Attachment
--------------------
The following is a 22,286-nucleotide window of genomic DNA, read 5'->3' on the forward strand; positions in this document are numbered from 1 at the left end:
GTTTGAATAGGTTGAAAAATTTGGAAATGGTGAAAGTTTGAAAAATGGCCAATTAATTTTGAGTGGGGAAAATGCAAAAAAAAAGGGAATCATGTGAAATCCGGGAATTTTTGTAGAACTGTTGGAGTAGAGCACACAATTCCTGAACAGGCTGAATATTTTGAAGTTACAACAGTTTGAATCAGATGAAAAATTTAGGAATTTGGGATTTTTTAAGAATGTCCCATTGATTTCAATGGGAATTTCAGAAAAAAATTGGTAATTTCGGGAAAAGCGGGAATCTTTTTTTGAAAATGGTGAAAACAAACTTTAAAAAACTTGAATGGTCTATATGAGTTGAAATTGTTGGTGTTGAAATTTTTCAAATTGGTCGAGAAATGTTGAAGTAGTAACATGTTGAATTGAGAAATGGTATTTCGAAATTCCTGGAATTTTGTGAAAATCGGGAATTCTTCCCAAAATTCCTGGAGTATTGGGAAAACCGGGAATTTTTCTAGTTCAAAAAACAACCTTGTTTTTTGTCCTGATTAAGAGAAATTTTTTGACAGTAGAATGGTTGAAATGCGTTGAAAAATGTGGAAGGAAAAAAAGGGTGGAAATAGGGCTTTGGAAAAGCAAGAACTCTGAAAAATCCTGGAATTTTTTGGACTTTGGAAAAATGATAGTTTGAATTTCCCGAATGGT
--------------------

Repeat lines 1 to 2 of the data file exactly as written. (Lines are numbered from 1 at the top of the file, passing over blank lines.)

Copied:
The following is a 22,286-nucleotide window of genomic DNA, read 5'->3' on the forward strand; positions in this document are numbered from 1 at the left end:
GTTTGAATAGGTTGAAAAATTTGGAAATGGTGAAAGTTTGAAAAATGGCCAATTAATTTTGAGTGGGGAAAATGCAAAAAAAAAGGGAATCATGTGAAATCCGGGAATTTTTGTAGAACTGTTGGAGTAGAGCACACAATTCCTGAACAGGCTGAATATTTTGAAGTTACAACAGTTTGAATCAGATGAAAAATTTAGGAATTTGGGATTTTTTAAGAATGTCCCATTGATTTCAATGGGAATTTCAGAAAAAAATTGGTAATTTCGGGAAAAGCGGGAATCTTTTTTTGAAAATGGTGAAAACAAACTTTAAAAAACTTGAATGGTCTATATGAGTTGAAATTGTTGGTGTTGAAATTTTTCAAATTGGTCGAGAAATGTTGAAGTAGTAACATGTTGAATTGAGAAATGGTATTTCGAAATTCCTGGAATTTTGTGAAAATCGGGAATTCTTCCCAAAATTCCTGGAGTATTGGGAAAACCGGGAATTTTTCTAGTTCAAAAAACAACCTTGTTTTTTGTCCTGATTAAGAGAAATTTTTTGACAGTAGAATGGTTGAAATGCGTTGAAAAATGTGGAAGGAAAAAAAGGGTGGAAATAGGGCTTTGGAAAAGCAAGAACTCTGAAAAATCCTGGAATTTTTTGGACTTTGGAAAAATGATAGTTTGAATTTCCCGAATGGT